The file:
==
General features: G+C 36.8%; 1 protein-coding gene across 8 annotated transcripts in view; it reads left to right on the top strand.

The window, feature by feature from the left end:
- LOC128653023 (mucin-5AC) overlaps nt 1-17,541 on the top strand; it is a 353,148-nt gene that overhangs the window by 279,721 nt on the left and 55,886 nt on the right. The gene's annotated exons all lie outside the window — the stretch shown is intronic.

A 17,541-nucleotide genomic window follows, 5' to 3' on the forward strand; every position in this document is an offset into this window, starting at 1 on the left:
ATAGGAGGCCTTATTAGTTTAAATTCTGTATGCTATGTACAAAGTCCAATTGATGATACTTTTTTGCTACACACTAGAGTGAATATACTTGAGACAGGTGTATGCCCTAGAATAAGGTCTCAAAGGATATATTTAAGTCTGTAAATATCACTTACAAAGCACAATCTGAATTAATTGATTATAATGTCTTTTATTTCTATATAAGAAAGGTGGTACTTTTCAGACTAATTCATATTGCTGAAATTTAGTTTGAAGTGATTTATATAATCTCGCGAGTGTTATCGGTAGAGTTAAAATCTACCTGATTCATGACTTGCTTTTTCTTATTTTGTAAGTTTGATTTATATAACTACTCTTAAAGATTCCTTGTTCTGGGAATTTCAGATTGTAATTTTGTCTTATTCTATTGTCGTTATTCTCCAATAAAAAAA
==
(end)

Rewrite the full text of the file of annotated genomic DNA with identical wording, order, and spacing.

General features: G+C 36.8%; 1 protein-coding gene across 8 annotated transcripts in view; it reads left to right on the top strand.

The window, feature by feature from the left end:
- LOC128653023 (mucin-5AC) overlaps nt 1-17,541 on the top strand; it is a 353,148-nt gene that overhangs the window by 279,721 nt on the left and 55,886 nt on the right. The gene's annotated exons all lie outside the window — the stretch shown is intronic.

A 17,541-nucleotide genomic window follows, 5' to 3' on the forward strand; every position in this document is an offset into this window, starting at 1 on the left:
ATAGGAGGCCTTATTAGTTTAAATTCTGTATGCTATGTACAAAGTCCAATTGATGATACTTTTTTGCTACACACTAGAGTGAATATACTTGAGACAGGTGTATGCCCTAGAATAAGGTCTCAAAGGATATATTTAAGTCTGTAAATATCACTTACAAAGCACAATCTGAATTAATTGATTATAATGTCTTTTATTTCTATATAAGAAAGGTGGTACTTTTCAGACTAATTCATATTGCTGAAATTTAGTTTGAAGTGATTTATATAATCTCGCGAGTGTTATCGGTAGAGTTAAAATCTACCTGATTCATGACTTGCTTTTTCTTATTTTGTAAGTTTGATTTATATAACTACTCTTAAAGATTCCTTGTTCTGGGAATTTCAGATTGTAATTTTGTCTTATTCTATTGTCGTTATTCTCCAATAAAAAAA